Efforts to reduce air pollution here in the San Joaquin Valley have worked. That’s what makes President Donald Trump’s attempt to turn back the smog clock so infuriating.
Always eager to hurt the state he hates, and to nullify any and all Obama-era progress, Trump’s administration this week snatched back California’s unique power for setting standards on tailpipe emissions that are higher than elsewhere in the United States.
Why? To make cars cheaper, the president says.
The health of his own people doesn’t seem to matter much.
Before air districts throughout the state got serious about curbing pollution, California air was miserable. Many adults here in the Northern San Joaquin Valley remember a time when they were lucky to catch a glimpse of mountains on either side — the coastal range to the west, Sierra foothills to the east — because air pollution was so bad. The Valley’s bowl shape is largely to blame, capturing Bay Area smog blown in on delta breezes and holding it captive.
People love to hate government overreach, always sticking its nose in our private affairs. So we grumbled when, many years ago, new air rules forced us to smog-check our vehicles, and sometimes pay dearly to bring them up to snuff. We complained when rules drastically reduced the number of nights we’re allowed to stoke up the fireplace. Farmers were annoyed at limited burn days.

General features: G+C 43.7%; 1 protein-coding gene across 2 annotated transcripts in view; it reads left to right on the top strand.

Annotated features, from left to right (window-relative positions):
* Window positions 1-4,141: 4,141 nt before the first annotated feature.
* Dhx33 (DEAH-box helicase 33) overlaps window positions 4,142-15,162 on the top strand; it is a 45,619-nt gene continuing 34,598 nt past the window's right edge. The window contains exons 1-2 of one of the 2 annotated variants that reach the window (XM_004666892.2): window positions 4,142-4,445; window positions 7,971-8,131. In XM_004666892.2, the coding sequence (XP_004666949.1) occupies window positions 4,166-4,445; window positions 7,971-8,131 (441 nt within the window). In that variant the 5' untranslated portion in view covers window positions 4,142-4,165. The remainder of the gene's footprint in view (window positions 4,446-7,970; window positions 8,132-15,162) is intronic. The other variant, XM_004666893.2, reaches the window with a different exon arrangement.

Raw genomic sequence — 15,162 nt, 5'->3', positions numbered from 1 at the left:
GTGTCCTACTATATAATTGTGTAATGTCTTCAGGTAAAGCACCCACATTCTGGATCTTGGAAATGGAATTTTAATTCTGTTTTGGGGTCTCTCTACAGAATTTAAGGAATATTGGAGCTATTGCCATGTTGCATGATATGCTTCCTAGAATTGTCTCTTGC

But these regulations and many more — however irksome — have done wonders for our air quality.
It’s measurable, the San Joaquin Valley Air Pollution Control District says. Since 1990, air rules are credited with reducing:
- Cancer risk from dirty air by 87%
- Days of high ozone risk, or summertime air pollution, by 92%
- Days of PM2.5 risk, or winter air pollution, by 58%
Even with this progress, our area remains plagued with more than our share of lung problem cases. The American Lung Association gives Stanislaus County an F grade for both ozone and particle pollution. Imagine how much more our people would suffer if not for air regulations, now the most stringent in the nation.
Some of California’s rationale for strict regulations is meant to confront climate change. Even if people don’t believe the planet is warming, they can’t argue with the documented health benefits of reducing air pollution, not to mention tule fog.
And most of it still comes from vehicles.
A Los Angeles Times editorial equates Trump’s rollback order with telling automakers: “You must pollute more.” That would be funny, if it weren’t so serious for so many of our people at risk: 31,500 adults with asthma in Stanislaus County, 9,218 children with asthma, 17,541 people with COPD, or chronic obstructive pulmonary disease, the American Lung Association says.
And now the president’s people are investigating four automakers — BMW, Ford, Honda and Volkswagen — because they dared to make a deal with California, saying they’re good to stay on track with the state’s higher exhaust standards. Trump’s penchant for punishing perceived foes, even those who just want to live a higher law, is stunningly disappointing.
This region has dramatically improved our air quality precisely because California secured authority in 1970 to bypass federal air rules and come up with its own. The idea of reverting to lower standards to avoid bickering with the president is unthinkable. Our health is much more important than his ego.